* Update: the UK Government is proposing to reduce Feed-in Tariffs for new solar PV installations as part of their comprehensive review consultation. A reduced rate of 21p/kWh for solar PV installations <4kW - tariffs will be introduced from 1 April 2012 and will affect all installations with an eligibility date on or after 12 December 2011.  Keep up to date by visiting the DECC website.
It is possible that biomass may be a viable technology for your business, particularly with the new RHI payments. As much of our area is off the gas network, many of us are dependent on more expensive and more polluting fuels (e.g. off-peak electricity, oil and LPG). Biomass is emerging as a viable alternative, with running costs close to mains gas and an expanding supply chain. The most common form of biomass is the humble log, which cost around £50-£100 a tonne. However, they are not well-suited to automated systems. Wood chips and pellets can be delivered and fed into a hopper. Wood pellets cost around £200-£250 a tonne and chips are usually cheaper. However, chips require more careful storage to avoid degradation and contracted supplies.

Biomass is a much more sustainable alternative to fossil fuels, particularly as we have plenty of forestry plantations in the Highlands. Pellets provide a 91% saving in carbon emissions compared to oil and a 95% saving compared to grid electricity. If you're thinking about replacing an ageing LPG or oil boiler, please investigate the suitability of a woodfuel system for your premises. You can even get standalone pellet stoves, which provide direct room heating for your premises.

Simplest of all is a wood-burning stove. Open fires only put a small proportion of their heat into a room, so consider installing a stove in the fireplace.

Another option for renewable heating are ground-source or air-source heat pumps. They act like a fridge in reverse, using electricity to extract heat from the ground or the air and pump it around a central heating system. A heat pump is more likely to be a viable choice for your business if you live in a well-insulated or new-build property away from the mains gas network. Heat pumps produce a low grade heat, so they are better suited to underfloor heating systems. A key issue is the coefficient of performance (CoP) - the higher the CoP, the more heat energy output per unit of electricity consumed. With the market for this new technology expanding, the Energy Saving Trust conducted a field trial of heat pumps. The report is well worth reading through if you are considering installing a heat pump. It demonstrated that performance very much depends on proper installation, integration with existing heating systems and correct use.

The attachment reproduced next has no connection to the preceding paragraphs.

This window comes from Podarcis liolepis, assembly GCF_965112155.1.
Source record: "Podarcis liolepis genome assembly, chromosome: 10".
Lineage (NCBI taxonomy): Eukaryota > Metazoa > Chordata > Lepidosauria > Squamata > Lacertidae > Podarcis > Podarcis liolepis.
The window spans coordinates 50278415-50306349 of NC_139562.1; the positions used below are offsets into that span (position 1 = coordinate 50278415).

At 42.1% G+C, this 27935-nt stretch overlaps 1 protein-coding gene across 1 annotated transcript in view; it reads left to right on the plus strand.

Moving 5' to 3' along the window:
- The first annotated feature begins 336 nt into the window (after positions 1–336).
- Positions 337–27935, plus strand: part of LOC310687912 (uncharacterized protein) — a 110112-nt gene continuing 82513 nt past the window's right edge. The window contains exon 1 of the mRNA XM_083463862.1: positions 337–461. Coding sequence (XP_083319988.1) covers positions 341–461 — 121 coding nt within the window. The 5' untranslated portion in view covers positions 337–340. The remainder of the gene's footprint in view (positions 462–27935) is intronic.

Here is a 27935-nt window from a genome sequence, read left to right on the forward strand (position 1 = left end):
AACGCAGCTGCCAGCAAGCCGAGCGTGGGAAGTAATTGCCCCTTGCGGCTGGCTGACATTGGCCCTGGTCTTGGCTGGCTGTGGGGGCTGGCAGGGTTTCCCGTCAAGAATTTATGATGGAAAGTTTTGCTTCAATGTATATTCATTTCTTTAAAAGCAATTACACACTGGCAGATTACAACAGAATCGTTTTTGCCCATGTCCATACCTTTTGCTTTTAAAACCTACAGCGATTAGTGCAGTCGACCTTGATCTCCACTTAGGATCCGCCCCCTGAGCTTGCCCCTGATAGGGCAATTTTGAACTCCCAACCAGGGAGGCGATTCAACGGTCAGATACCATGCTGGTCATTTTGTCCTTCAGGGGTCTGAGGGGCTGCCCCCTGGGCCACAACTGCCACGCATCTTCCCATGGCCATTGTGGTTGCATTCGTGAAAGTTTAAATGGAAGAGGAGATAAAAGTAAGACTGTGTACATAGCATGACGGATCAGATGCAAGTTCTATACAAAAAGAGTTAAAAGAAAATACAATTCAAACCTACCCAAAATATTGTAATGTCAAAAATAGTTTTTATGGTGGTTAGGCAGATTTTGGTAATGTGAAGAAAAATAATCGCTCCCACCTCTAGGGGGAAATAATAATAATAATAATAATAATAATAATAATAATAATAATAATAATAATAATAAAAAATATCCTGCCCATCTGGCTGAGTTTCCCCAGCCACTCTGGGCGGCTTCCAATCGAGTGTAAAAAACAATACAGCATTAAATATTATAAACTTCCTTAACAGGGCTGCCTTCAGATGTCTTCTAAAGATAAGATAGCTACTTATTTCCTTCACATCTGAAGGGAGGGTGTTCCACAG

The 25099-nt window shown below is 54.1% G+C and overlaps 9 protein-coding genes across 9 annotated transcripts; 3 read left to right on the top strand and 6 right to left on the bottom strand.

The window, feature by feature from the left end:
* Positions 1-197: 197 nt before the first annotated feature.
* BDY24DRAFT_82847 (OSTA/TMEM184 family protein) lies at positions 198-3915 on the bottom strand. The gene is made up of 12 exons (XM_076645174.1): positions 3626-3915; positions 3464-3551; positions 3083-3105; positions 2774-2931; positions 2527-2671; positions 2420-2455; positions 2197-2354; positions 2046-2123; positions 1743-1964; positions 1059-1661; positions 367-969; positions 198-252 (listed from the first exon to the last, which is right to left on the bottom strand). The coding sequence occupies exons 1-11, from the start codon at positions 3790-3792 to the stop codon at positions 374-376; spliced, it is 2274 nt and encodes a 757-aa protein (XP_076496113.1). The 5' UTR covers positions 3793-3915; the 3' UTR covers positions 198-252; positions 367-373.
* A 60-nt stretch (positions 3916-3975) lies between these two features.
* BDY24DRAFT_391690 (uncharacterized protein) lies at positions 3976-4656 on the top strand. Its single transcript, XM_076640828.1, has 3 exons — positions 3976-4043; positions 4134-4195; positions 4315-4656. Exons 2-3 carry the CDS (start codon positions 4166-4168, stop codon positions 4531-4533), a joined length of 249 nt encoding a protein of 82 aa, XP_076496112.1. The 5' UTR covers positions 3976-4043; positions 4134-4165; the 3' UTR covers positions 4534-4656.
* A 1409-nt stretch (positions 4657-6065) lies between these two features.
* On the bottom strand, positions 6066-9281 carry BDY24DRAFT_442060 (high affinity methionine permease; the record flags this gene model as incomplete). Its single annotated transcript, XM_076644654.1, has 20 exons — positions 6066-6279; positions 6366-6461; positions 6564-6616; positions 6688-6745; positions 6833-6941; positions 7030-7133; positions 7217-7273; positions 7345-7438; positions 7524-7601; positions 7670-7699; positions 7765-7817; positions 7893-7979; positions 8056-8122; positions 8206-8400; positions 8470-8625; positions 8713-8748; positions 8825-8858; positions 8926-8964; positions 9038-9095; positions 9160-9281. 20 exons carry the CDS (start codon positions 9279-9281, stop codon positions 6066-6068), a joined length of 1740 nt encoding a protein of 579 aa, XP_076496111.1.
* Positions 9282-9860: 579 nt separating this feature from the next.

More information

There is a wealth of information available online. Be careful - some websites set up by installers appear to be offering impartial advice, but they can be misleading. Again, make sure you are looking at companies with MCS accreditation. Below are some links that we hope you will find useful:

- - official site for MCS scheme, including up-to-date lists of accredited installers and products.
- - information service for the Centre for Alternative Technology in Wales, up-to-date, detailed advice and easy to navigate (including an excellent calculator for solar PV).
- - follow this link to the renewables section of the Energy Saving Trust website (remember that the local Energy Saving Scotland advice centre in Inverness can give free advice and that zero-interest energy efficiency loans are available).
- - an organisation in the Highlands promoting renewable heat (woodfuel, heat pumps and solar thermal).
- - a FANTASTIC schematic for calculating and comparing costs for heating with woodfuel versus electricity, gas, oil, LPG and anthracite - very useful!
- Drumsmittal Renewables - site showcasing the renewables installed at our co-ordinator's home in North Kessock.